How to scale up aid worker security

By Amy Lieberman 17 February 2011

An aid worker hands relief supplies to an Afghan woman while local military men stand guard. The rise in the number of attacks on civilian aid workers has prompted some organizations that work in crises zones to consider and implement new methods to keep their staff safe and able to carry out their work. Photo by: isafmedia / CC BY

A targeted, yet dramatic rise in kidnappings, attacks and killings of civilian aid workers is prompting some organizations working in crises zones to consider and implement new methods of keeping humanitarian personnel safe and able to continue carrying out their work.

Funding isn’t a main barrier blocking aid organizations from ramping up their training and protection, according to humanitarian aid security specialists and non-governmental liaisons. But the ability to successfully implement funding and training, building on communication lines in potentially remote and volatile areas, remains a challenge for some disconnected aid groups.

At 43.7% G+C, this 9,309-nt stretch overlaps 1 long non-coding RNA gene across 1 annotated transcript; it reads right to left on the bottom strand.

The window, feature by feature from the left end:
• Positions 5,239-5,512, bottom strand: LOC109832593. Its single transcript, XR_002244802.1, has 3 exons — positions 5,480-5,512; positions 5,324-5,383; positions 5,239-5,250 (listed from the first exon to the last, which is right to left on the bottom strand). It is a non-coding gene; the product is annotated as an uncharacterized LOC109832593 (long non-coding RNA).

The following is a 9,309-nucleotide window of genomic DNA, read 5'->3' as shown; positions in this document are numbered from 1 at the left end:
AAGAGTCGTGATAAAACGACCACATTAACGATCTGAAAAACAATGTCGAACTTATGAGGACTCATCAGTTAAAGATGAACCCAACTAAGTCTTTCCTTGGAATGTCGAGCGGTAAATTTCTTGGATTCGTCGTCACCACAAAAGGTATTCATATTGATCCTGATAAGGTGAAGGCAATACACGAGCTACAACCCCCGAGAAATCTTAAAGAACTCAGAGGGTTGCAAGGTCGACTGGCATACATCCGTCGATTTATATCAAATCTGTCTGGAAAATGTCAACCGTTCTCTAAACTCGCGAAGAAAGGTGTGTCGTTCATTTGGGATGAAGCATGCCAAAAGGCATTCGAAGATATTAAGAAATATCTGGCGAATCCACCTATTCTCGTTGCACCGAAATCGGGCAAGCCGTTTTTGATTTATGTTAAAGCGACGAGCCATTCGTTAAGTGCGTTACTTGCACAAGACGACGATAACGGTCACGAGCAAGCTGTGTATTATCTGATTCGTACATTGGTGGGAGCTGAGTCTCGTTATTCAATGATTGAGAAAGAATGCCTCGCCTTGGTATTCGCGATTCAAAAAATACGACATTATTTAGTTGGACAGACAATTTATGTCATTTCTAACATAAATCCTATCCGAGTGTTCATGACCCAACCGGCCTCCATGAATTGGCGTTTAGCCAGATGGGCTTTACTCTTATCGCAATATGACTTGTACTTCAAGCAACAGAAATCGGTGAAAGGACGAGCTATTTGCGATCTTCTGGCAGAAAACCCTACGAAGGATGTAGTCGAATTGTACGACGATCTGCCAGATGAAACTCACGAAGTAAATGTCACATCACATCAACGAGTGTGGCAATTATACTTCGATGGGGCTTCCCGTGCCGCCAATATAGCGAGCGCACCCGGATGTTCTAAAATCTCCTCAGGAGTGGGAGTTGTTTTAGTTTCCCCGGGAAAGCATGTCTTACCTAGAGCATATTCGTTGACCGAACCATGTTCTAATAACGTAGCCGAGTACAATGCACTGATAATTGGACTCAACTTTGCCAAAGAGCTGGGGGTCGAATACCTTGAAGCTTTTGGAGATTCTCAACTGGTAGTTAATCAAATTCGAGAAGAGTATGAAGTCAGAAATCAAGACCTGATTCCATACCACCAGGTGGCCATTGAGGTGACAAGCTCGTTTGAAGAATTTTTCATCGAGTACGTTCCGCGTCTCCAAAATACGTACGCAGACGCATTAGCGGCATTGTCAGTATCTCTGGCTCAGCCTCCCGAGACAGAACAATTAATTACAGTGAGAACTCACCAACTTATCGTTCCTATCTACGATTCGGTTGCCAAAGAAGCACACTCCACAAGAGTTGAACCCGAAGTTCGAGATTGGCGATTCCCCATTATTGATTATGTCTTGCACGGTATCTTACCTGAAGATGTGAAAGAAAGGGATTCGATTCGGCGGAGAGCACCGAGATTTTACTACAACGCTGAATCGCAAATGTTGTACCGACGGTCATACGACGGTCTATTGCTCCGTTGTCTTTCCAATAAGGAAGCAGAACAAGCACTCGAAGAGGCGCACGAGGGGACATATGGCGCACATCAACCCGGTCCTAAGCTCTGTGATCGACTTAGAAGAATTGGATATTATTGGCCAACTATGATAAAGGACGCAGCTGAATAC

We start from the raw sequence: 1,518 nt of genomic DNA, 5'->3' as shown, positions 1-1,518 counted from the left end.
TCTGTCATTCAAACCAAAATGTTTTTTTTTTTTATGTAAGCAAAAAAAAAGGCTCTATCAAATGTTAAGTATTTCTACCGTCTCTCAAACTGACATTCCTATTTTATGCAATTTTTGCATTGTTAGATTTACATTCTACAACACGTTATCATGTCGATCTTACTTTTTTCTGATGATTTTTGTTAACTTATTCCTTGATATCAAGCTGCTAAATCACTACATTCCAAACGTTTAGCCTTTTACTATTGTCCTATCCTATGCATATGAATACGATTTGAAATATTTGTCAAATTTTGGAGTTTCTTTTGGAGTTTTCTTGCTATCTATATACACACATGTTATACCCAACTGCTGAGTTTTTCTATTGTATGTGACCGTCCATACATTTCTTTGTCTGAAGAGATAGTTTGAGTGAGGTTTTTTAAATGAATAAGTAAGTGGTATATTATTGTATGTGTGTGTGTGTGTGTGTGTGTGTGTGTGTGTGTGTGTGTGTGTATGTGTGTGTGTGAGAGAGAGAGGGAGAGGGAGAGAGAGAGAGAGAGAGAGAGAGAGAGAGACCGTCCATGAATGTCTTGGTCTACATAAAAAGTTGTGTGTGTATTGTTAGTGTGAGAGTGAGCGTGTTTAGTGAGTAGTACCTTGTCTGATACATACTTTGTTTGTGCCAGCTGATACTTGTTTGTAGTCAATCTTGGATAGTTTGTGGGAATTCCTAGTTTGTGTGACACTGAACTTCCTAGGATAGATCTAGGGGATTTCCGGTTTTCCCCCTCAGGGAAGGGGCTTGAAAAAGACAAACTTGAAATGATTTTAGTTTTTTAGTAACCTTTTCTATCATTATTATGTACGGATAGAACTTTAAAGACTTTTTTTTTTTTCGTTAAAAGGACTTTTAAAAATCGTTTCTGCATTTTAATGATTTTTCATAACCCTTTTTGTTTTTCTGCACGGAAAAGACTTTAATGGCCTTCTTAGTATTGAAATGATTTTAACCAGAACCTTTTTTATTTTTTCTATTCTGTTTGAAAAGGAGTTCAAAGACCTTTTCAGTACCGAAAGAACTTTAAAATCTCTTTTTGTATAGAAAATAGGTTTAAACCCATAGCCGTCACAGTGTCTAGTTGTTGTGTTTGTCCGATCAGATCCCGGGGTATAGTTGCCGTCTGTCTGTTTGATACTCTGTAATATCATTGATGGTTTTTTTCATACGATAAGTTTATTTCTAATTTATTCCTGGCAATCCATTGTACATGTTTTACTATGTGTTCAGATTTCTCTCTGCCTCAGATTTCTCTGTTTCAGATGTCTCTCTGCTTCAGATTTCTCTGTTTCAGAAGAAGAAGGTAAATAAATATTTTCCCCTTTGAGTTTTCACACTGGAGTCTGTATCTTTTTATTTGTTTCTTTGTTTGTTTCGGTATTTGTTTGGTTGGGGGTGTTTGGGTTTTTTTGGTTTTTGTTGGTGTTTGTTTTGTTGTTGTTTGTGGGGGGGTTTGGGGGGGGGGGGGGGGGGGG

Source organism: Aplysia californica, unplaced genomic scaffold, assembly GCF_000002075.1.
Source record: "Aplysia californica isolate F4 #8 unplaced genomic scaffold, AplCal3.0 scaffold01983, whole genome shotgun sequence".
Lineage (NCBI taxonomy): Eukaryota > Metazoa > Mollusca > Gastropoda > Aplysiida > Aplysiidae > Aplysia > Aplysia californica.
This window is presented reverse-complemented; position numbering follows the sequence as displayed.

“Donors are very well aware that in order for humanitarian organizations to access populations in crisis environments and insecure, violence-prone environments, they need to have the capacity to manage these requirements and that requires resources,” said Oliver Behn, coordinator of the European Interagency Security Forum.

EISF serves as a security network to 50 non-governmental groups based in 14 countries; all of its partner organizations have “ramped up” their security measures in the past few years, Behn told Devex.

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About the author

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Amy Liebermanamylieberman

Amy Lieberman is an award-winning journalist based in New York City. Her coverage on politics, social justice issues, development and climate change has appeared in a variety of international news outlets, including The Guardian, Slate and The Atlantic. She has reported from the U.N. Headquarters, in addition to nine countries outside of the U.S. Amy received her master of arts degree from the Columbia University Graduate School of Journalism in May 2014. Last year she completed a yearlong fellowship on the oil industry and climate change and co-published her findings with a team in the Los Angeles Times.


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